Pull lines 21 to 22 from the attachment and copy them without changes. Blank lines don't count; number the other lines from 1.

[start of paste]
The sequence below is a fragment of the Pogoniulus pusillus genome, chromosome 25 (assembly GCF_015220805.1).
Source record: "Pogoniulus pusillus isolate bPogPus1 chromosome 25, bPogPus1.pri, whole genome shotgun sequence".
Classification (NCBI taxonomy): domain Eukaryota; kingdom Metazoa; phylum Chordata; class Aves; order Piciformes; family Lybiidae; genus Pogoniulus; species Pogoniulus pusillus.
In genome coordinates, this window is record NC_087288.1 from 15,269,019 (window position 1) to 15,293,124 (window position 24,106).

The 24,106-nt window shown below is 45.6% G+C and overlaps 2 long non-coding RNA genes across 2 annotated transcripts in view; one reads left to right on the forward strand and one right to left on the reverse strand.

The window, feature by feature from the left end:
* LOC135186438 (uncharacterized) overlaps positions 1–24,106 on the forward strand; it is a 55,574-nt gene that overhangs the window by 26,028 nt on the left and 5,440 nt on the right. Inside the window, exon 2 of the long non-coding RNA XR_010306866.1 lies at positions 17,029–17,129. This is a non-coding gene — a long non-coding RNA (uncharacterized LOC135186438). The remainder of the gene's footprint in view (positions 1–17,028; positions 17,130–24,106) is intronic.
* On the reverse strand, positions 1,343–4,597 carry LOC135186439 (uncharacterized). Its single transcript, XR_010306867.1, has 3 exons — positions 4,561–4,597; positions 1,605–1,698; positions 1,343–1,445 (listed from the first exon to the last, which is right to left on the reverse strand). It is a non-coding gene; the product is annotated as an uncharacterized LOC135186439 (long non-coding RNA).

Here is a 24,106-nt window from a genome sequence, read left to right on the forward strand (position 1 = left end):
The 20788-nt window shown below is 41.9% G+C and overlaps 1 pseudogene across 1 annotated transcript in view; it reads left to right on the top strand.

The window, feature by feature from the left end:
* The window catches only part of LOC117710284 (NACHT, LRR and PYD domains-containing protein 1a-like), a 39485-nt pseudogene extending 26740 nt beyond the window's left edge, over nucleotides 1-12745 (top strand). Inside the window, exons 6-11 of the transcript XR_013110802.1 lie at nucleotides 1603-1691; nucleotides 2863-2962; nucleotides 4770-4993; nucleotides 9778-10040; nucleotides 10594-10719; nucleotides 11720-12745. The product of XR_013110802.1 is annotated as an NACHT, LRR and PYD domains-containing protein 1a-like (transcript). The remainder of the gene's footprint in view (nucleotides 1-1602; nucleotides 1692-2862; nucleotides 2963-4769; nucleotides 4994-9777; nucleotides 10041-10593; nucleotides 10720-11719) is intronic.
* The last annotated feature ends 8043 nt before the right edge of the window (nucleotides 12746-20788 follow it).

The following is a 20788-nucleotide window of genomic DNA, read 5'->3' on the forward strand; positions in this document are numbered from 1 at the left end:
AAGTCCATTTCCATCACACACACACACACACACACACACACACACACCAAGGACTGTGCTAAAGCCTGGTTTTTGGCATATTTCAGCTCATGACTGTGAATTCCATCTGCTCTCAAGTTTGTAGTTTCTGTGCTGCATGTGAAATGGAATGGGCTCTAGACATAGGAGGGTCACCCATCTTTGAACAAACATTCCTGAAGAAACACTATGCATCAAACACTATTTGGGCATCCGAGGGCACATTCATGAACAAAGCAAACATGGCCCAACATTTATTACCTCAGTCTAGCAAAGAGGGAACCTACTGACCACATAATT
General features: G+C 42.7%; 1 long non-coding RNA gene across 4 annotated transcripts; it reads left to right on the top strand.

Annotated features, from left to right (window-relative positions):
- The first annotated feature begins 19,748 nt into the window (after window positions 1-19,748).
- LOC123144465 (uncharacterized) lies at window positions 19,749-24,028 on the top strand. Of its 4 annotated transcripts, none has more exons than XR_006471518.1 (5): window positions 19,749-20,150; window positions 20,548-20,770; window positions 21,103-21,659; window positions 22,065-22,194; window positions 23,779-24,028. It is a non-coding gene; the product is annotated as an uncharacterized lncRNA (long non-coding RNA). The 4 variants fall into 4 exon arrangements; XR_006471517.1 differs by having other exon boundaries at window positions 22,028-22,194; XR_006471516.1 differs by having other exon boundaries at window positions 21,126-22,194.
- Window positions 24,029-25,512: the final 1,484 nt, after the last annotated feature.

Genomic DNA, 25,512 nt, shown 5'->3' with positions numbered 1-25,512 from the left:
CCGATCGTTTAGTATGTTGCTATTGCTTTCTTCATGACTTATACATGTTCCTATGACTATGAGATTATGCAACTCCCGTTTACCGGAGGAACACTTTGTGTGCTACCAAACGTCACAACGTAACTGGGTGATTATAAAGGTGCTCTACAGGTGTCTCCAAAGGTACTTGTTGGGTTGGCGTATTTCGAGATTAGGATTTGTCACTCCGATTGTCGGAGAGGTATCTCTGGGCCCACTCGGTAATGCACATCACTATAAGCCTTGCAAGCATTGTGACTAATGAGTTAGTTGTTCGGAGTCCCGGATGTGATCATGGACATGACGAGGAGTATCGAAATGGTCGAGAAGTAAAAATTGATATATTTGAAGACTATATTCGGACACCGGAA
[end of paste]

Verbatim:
Genomic DNA, 25,512 nt, shown 5'->3' with positions numbered 1-25,512 from the left:
CCGATCGTTTAGTATGTTGCTATTGCTTTCTTCATGACTTATACATGTTCCTATGACTATGAGATTATGCAACTCCCGTTTACCGGAGGAACACTTTGTGTGCTACCAAACGTCACAACGTAACTGGGTGATTATAAAGGTGCTCTACAGGTGTCTCCAAAGGTACTTGTTGGGTTGGCGTATTTCGAGATTAGGATTTGTCACTCCGATTGTCGGAGAGGTATCTCTGGGCCCACTCGGTAATGCACATCACTATAAGCCTTGCAAGCATTGTGACTAATGAGTTAGTTGTTCGGAGTCCCGGATGTGATCATGGACATGACGAGGAGTATCGAAATGGTCGAGAAGTAAAAATTGATATATTTGAAGACTATATTCGGACACCGGAA